Copyright (c) 1997, Jim Binkley All rights reserved. Redistribution and use in source and binary forms, with or without modification, are permitted provided that the following conditions are met: 1. Redistributions of source code must retain the above copyright notice, this list of conditions and the following disclaimer. 2. Redistributions in binary form must reproduce the above copyright notice, this list of conditions and the following disclaimer in the documentation an...
NAMEwl - T1 speed ISA/radio lan card
SYNOPSISdevice wl0 at isa? port 0x300 irq 5
DESCRIPTIONThe sysctl Cm net.inet.tcp.syncookies driver controls a radio lan card system made originally by NCR, then ATT, now Lucent. The system is spread-spectrum radio at around 915 MHz (or 2.4 GHz). With the supplied omni-directional antennae, about 400 feet (indoors, more outdoors) can be covered in circumference. This card can talk to the companion (wlp0) pccard. Speeds vary from 1 megabit to theoretically 2 megabits (roughly T1 in speed).
The card has three fundamental hardware units, a so-called PSA or programmable storage area, a radio modem, and a Ethernet lan controller. The latter component is the ancient (and not very honorable) Intel 82586 Ethernet chip. Fundamentally it appears to the operating system as an Ethernet system, and speaks IEEE MAC addresses. The radio modem simply translates Ethernet packets to/from radio packets, that are either at 2.4 GHz or 915 MHz depending on the radio modem. It supports a collision avoidance scheme. The lan controller supports promiscuous mode, broadcast, and multicasting (although there is a glitch in the latter). "It thinks it is Ethernet".
How it is used depends on the kind of antennae deployed with it. Point to point applications are possible as are Ethernet-like lan use. The vendor ships an omni-directional antennae that works in the vicinity of 400 feet (indoors). Point to point antennae can be purchased that will go miles.
SETUPThe card can either be initialized with the vendor supplied DOS setup software. Typically minimally an IRQ, port, and Network ID must be supplied. Michael Smith's wlconfig(8) utility can now be used to do this work from the UNIX side. The card is "not" plug and play. The network id controls whether one set of cards can hear another. If different, cards will read physical packets, but they will be discarded by the radio modem.
CONTROLIn addition to the config utility, there are several sysctl switches that can be used to modify runtime parameters. The sysctl(8) variables are as follows:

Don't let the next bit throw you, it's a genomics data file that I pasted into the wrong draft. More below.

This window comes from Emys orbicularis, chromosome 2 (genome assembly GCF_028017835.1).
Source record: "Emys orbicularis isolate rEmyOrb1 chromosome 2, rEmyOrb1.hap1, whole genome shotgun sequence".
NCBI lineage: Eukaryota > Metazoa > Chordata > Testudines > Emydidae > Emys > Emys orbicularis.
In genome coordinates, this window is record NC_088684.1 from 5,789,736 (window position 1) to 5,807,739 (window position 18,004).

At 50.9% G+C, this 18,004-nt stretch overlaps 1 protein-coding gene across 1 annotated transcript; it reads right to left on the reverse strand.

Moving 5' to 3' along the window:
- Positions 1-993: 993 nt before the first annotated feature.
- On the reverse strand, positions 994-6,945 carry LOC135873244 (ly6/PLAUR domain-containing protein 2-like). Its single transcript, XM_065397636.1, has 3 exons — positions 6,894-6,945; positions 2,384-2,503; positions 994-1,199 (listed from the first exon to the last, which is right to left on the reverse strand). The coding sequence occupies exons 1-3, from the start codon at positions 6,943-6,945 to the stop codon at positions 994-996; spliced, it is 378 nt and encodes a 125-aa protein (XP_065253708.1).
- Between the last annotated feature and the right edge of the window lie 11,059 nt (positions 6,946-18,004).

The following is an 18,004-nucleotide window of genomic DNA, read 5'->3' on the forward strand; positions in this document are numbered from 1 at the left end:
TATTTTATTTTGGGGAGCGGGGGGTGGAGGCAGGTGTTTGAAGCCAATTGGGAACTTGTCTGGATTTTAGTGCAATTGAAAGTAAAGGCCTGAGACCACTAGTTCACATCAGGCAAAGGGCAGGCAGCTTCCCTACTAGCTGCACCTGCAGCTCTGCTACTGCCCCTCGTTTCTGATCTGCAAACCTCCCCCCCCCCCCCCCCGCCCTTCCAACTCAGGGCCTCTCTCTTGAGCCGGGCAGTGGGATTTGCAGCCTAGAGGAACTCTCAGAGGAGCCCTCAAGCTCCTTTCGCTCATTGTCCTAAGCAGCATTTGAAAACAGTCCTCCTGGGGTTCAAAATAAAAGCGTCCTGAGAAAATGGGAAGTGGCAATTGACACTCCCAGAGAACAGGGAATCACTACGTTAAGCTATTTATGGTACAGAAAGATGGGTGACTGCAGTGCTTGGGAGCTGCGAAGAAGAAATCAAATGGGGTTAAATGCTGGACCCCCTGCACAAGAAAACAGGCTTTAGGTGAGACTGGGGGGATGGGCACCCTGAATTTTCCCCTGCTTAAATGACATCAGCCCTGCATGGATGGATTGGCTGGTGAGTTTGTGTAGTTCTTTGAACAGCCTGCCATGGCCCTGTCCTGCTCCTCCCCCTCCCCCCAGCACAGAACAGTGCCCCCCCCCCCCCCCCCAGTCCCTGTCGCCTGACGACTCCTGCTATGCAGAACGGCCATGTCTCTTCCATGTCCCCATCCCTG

- "machdep.wl_xmit_delay <useconds>"
- This variable will cause the driver to insert a delay on transmit. 250 is the default. The delay should probably be a bit longer on faster cpus and less on slower cpus. It exists because the 82586 was not designed to work with Pentium-speed cpu systems and if overdriven will have copious xmit side errors.
- machdep.wl_ignore_nwid <0 | 1>
- This switch defaults to 0; i.e., the nwid is not ignored. It can be set to 1 to cause the nwid to not be used. This may be useful when the device is in promiscuous mode as one can watch for all packets and ignore nwid differences.
- machdep.wl_xmit_watch <milliseconds>
- This switch is not currently useful.
- machdep.wl_gather_snr <milliseconds>
This switch is not currently useful.
There is also a signal strength cache in the driver. It may be interrogated with wlconfig(8). Incoming packets are checked for certain hardware radio-modem values including signal strength, silence, and quality, which range fro 0..63, 0..63, and 0..15 respectively. Thus one can read out signal strenth values to see how close/far peer nodes are. The signal strength cache is indexed by sender MAC address. There are two sysctls that change how it filters packets. Both are on by default.
- machdep.wl_wlcache_mcastonly <0 | 1>
- By default this switch is on. It forces the cache to filter out unicast packets. Only broadcast or multicast packets are accepted.
- machdep.wl_wlcache_iponly <0 | 1>
- By default this switch is on. It forces the driver to discard non-IP packets and also stores the IP src address. ARP packets are ignored, as are any other network protocol barring IPv4 packets.